Two Lifetimes by B.J. Yudelson

With the brilliance of a comet
Ruth streaked through our lives
for fourteen years
minus one week,
gone now two weeks short of
twenty-eight years,
twice the length of her
effervescent life.
“With a mighty hand,
with an outstretched arm,”
God blasted Egypt with plagues,
one for each finger, says the Hagaddah,
times five for God’s great hand at the Sea,
times four for the fury, rage, trouble
and messengers of evil that accompanied
each pestilence. Ten plagues became fifty,
fifty became two hundred.

One lifetime became
two lifetimes of loss.

Where was God’s protective hand
when the driver wrapped his
ten inebriated fingers
around the wheel that steered into
Ruth and her friends,
splitting our lives,
rending our spirits?

We read the story of
Keriyat hayam, how
God’s mighty hand and outstretched arm
tore nature in two and
split the sea.

Two lifetimes ago
we tore our garments
to match our broken hearts.
Keriyat halev
is written with permanent ink
on the fragile parchment of our souls.
The rabbis tell us that to save
one life is to save the world.
Where were God’s outstretched hands,
with ten fingers, or fifty, or two hundred,
to steer the car and save the world
that Sabbath eve two weeks short of
twenty-eight years ago?
Couldn’t God spare even one finger
to stay that evil man’s free will?
Two lifetimes ago
times all the lives
ripped and shredded and torn in two
by careless, drunken fingers.
We piece together our
fury and despair,
our sorrow,
our darkened dreams,
to create a new life,
stitched with love for Ruth,
going on for Ruth,
like Ruth,
instead of Ruth,
whose single lifetime
ended two lifetimes ago.
An infinity of lifetimes ago.
Or yesterday."

B.J. Yudelson is a retired writer for not-for-profit agencies and an active volunteer in Rochester’s Jewish community. Her favorite role is that of “Grandma” to her nine grandchildren.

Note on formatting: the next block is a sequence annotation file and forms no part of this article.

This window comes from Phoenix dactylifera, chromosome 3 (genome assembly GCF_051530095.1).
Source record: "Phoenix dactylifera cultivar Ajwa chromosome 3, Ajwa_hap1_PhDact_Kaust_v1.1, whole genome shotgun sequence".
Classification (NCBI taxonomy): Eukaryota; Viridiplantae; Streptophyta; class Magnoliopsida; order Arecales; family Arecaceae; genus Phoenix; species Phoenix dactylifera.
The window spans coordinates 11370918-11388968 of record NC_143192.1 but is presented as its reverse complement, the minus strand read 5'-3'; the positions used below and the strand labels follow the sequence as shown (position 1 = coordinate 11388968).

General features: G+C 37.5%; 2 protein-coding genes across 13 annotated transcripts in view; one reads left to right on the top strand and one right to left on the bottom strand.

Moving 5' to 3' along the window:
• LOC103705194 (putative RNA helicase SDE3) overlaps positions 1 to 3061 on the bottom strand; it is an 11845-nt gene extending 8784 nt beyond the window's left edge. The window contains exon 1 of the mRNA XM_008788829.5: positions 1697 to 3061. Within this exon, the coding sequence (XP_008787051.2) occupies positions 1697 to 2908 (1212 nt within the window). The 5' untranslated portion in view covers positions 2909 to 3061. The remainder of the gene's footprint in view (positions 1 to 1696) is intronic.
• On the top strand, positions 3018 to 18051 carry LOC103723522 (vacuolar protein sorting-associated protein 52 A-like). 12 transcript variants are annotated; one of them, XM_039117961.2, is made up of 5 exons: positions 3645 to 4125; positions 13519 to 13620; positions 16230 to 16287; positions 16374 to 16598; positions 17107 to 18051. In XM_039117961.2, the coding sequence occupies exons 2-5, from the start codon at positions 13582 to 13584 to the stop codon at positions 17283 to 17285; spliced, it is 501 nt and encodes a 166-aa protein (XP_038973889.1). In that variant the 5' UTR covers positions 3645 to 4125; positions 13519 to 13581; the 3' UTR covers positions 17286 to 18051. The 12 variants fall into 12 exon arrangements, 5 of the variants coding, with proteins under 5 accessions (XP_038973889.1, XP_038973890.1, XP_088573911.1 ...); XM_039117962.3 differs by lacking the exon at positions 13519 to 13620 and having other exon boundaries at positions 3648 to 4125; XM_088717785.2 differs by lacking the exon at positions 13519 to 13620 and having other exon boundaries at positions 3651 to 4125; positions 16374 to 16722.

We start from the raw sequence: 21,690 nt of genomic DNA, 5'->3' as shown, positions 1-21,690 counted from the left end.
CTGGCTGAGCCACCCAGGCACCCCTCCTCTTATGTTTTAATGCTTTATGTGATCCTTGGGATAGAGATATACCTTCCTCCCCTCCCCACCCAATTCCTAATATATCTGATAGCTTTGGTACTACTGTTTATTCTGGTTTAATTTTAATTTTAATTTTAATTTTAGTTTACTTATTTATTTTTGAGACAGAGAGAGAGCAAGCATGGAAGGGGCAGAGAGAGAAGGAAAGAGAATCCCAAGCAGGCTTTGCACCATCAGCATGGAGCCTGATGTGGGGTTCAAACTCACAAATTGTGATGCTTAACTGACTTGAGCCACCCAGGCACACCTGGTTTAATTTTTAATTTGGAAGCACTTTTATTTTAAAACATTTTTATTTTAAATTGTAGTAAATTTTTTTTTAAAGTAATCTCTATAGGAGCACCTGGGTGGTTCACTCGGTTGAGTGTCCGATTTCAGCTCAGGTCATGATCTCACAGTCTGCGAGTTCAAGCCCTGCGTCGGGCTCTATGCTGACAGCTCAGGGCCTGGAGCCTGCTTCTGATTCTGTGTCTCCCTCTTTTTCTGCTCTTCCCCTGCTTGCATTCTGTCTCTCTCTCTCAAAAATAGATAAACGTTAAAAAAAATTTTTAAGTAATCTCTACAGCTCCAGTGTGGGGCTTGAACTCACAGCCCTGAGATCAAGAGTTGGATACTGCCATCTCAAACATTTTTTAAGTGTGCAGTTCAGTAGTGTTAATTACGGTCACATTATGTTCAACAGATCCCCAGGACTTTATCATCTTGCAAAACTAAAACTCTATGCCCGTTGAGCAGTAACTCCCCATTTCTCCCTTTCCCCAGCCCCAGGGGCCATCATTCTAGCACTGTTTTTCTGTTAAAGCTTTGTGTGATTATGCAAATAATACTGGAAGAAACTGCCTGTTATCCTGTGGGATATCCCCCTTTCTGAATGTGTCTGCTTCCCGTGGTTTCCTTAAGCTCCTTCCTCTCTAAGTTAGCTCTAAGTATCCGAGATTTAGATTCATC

Reprinted from the spring 2010 edition of Jewish Action, the magazine of the Orthodox Union.


Elizabeth said...

I woke this morning and read Rohr's words and admit that in the last few days I've struggled with his posts. The resonant one, though, is the one that talks of NOT transmitting pain, something that I struggle with or at least the knowledge of that power that I might have. Thank you for explaining how these words affect you. And the poem? Oh, how can I add words to such a powerful testament? I won't but be grateful for it, instead.

Anonymous said...

Funny you should bring this up about the transforming pain. Saw my acupuncturist last week and she was saying the same thing -- though more about transforming negative energy into something more positive.

Makes sense. How to do this is a completely different matter.

Busy Bee Suz said...

What a thougthful post Karen.
I love B.J's writing...
hugs, Suz

Lakeland Jo said...

Very helpful post

Maggie May said...

It is hard to read that poem.

Mary Potts said...

Too many of us, torn by having to watch our children suffer and die...
I CHOOSE to transform. And it is hard work every day, but it is worth the struggle.

deb said...

it struck me while reading this, that I have been guilty of wanting to transmit my pain. Sometimes for the strange sense of community , sometimes because I feel that someone isn't suffering or grieving enough or properly. Sometimes it feels like an action, rather than emptiness.

Losing a child would , I hope, tear such a divide in my soul that I would know to transform or perish and drag others into darkness as well.

Karen said...

Wow, I love that poem. It's true and powerful. The unanswered questions, the longing for the beloved, the loss of what might have been, and the going forward despite the loss.

I appreciate your post. It is really "meaty"--good food for thought. I know I've made the choice to transform rather than transmit. Don't know exactly how to do that and so I continue to ask God to do His work in me. I feel so weak. One day, I will arrive at the golden gates and then I will know if what I hope for happened. I will say this for now: I am a changed person, and my capacity for compassion and mercy has grown. That's one good result from suffering.

Anonymous said...

I just LOVE seeing pictures of Katie - she has such a bright light in her eyes - thinking of you guys!!

Angie Muresan said...

God bless you, Karen. And may He grant you peace. I cannot imagine going through what your family did.